Class A Credits: 1.00
Pharmacology Credits: .75
Course Launch Date: 11/5/20
Course Expires: 11/6/23
There were greater than 1.4 million Cesarean sections reported in 2016 and is one of the most frequently performed surgical procedures in the United States. After a Cesarean delivery, most providers prescribe opioids for pain relief. If this practice continues, one in 300 opioid-naive post-Cesarean patients is predicted to become a regular opioid user. This quality improvement project will implement a non-opioid analgesic order set to post-operative post-Cesarean patients. The multi-modal order set will consist of dexamethasone 4 mg IV, ketorolac 15 mg IV, and acetaminophen PO and will be given every six hours for the first 24 hours after the Cesarean. Pain scores will be collected before each order set administration and recorded for analysis at the conclusion of the initiative. Cost comparison will be performed to determine if there are significant costs related to treating the side effects of opioid administration in the post-Cesarean patient. The results and conclusions will be presented in detail after data analysis.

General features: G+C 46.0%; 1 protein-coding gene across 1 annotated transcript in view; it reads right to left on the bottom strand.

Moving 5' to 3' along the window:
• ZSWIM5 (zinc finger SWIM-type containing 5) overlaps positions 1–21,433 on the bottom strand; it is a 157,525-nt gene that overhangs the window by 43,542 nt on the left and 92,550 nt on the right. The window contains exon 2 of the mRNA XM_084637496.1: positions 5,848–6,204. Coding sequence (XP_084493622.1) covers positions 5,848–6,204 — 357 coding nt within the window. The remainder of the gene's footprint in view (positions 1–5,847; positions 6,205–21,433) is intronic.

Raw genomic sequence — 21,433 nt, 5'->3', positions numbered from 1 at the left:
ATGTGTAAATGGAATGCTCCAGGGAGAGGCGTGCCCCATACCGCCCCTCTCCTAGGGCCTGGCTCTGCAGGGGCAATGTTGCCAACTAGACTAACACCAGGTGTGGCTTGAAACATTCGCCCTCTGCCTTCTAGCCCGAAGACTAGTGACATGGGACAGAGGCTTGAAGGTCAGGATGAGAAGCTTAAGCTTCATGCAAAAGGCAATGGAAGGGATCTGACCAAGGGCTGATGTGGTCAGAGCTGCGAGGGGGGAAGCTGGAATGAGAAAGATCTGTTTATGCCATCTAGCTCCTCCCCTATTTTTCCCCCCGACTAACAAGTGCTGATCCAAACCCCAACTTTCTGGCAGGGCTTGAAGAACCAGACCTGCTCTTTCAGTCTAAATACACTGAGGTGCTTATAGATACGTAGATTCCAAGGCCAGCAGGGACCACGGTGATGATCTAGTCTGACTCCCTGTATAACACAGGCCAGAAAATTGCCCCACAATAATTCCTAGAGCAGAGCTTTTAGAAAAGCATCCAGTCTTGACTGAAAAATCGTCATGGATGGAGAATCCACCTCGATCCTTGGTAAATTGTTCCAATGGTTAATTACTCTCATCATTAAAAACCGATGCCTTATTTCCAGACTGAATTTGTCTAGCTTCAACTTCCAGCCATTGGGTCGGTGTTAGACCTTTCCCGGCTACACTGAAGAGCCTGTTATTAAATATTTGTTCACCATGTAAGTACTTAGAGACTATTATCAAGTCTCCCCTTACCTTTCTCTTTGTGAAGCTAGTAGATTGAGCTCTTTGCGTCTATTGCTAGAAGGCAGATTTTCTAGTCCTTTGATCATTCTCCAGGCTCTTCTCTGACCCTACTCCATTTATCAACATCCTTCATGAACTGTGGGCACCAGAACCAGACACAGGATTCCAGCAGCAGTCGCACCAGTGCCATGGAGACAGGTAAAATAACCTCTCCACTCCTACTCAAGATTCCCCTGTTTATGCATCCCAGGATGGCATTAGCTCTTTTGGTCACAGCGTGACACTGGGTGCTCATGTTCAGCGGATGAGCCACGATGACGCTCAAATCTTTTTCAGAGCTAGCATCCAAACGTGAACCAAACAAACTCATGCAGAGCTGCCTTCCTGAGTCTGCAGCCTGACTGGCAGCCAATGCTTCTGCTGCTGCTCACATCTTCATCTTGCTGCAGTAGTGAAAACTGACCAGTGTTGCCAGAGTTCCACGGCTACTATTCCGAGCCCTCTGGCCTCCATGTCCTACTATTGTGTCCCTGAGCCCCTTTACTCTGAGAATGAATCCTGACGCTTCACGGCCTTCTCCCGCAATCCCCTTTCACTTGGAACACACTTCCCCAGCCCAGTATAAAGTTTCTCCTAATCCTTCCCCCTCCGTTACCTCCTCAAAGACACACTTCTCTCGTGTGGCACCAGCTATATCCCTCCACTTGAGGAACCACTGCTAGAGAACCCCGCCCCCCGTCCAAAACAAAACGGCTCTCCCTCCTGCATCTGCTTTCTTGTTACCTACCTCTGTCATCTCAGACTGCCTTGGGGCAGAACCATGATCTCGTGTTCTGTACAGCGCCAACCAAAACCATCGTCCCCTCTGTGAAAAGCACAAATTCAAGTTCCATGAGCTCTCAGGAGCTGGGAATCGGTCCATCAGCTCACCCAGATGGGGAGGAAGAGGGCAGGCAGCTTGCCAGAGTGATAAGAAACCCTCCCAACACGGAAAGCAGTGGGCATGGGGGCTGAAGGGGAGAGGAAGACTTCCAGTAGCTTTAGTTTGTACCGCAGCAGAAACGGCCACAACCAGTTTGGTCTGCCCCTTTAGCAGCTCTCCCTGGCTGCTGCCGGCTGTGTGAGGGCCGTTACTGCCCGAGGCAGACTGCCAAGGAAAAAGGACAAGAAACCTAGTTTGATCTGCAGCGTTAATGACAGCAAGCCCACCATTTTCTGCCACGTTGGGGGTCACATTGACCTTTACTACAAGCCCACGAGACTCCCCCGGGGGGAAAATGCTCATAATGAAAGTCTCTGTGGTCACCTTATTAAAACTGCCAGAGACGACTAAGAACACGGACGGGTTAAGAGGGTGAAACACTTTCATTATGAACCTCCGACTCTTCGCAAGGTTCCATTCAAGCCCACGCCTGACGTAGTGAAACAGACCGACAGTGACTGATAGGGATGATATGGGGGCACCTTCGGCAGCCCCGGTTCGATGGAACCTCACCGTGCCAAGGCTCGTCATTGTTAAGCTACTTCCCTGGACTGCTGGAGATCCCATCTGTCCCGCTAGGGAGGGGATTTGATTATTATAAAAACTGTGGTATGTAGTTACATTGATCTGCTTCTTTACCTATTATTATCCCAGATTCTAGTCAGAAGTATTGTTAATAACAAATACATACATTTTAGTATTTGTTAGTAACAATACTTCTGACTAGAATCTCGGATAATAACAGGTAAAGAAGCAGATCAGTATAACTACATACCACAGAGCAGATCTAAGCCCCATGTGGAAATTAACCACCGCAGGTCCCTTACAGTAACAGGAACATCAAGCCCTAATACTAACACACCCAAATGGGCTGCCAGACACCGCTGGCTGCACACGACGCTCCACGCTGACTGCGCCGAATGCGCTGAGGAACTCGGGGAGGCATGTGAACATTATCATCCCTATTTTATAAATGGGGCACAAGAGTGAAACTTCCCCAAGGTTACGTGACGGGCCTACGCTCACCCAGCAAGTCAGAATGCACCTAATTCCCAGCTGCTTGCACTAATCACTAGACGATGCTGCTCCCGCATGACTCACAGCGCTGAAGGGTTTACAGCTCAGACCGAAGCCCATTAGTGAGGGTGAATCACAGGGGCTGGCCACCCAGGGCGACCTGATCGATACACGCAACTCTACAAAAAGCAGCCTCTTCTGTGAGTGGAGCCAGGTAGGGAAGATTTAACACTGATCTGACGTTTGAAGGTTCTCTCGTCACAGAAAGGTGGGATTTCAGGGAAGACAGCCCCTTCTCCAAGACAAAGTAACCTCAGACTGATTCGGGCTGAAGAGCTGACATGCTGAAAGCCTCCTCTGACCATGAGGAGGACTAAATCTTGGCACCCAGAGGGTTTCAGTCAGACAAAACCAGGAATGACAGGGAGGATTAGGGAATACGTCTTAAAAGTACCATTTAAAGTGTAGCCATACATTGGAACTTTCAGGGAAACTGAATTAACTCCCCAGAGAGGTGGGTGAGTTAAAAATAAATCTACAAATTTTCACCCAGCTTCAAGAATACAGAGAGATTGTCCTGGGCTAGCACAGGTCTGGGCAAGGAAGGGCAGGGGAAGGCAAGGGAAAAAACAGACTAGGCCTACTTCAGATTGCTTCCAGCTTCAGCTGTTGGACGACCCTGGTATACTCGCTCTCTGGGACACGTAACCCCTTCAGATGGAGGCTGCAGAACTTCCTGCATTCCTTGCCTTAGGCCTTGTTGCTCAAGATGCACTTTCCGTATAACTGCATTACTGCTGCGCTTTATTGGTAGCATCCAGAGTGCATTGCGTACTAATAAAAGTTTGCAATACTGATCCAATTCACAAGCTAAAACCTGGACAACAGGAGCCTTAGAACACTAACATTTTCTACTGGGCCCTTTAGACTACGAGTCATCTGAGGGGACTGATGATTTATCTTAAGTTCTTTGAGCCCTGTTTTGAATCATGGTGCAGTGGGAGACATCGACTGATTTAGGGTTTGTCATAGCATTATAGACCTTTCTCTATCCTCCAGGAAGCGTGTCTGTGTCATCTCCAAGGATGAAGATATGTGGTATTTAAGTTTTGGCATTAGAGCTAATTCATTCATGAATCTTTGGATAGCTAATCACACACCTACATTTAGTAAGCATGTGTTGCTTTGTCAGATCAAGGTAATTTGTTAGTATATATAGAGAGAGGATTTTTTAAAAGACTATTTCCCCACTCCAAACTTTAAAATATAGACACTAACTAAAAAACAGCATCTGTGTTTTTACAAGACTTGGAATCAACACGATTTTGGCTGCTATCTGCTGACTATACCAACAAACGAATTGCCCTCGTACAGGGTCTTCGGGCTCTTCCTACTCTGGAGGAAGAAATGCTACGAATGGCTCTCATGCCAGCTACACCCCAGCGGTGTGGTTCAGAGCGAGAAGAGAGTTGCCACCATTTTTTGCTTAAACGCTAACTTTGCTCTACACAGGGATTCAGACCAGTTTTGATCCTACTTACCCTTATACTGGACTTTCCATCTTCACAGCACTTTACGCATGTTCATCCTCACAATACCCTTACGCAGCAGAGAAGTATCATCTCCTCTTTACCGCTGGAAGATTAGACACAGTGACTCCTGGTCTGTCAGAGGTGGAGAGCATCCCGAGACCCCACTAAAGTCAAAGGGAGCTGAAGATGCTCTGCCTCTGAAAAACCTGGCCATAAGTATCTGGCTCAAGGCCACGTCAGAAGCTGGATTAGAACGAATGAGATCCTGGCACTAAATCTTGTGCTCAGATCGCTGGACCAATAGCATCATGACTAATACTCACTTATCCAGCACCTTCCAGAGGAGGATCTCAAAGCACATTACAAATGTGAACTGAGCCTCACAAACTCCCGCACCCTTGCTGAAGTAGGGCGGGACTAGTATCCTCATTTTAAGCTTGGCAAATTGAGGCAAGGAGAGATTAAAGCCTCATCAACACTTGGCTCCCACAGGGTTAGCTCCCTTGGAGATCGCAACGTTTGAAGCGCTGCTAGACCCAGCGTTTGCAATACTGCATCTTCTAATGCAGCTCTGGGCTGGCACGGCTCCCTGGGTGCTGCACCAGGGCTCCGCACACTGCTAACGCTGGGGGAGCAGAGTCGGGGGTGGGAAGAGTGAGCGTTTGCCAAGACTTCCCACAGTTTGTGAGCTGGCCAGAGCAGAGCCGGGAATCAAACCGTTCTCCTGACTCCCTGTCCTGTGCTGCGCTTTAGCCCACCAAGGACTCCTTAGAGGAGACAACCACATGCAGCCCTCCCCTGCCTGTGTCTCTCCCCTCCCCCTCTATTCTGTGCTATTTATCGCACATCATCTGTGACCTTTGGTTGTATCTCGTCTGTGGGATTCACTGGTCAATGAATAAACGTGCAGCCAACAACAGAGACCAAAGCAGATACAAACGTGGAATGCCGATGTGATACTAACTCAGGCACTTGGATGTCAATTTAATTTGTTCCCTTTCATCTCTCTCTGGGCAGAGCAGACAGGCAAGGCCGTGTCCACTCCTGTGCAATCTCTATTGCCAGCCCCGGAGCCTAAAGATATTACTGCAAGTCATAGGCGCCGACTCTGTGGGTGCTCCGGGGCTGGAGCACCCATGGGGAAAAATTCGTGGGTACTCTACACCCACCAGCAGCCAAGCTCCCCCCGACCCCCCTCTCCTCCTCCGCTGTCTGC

The American Association of Nurse Anesthetists is accredited as a provider of continuing nursing education by the American Nurses Credentialing Center's Commission on Accreditation.
AANA is an approved provider by the California Board of Registered Nursing, CEP #10862.
Post-Test Attempt Notice
A minimum passing score of 80% is required to pass this course. You have TWO opportunities to achieve a passing score. If you fail to achieve a passing score of 80%, you will not receive CE credit for this course.
The views, information, or opinions expressed within the videos and audio are solely those of the individuals involved and do not necessarily represent those of the American Association of Nurse Anesthetists.
Course content has been prepared by the presenter/developer, and each viewer agrees that the presenter/developer is solely responsible for the content and the accuracy thereof. The viewer agrees that the American Association of Nurse Anesthetists has no responsibility or liability for the accuracy or completeness of the content.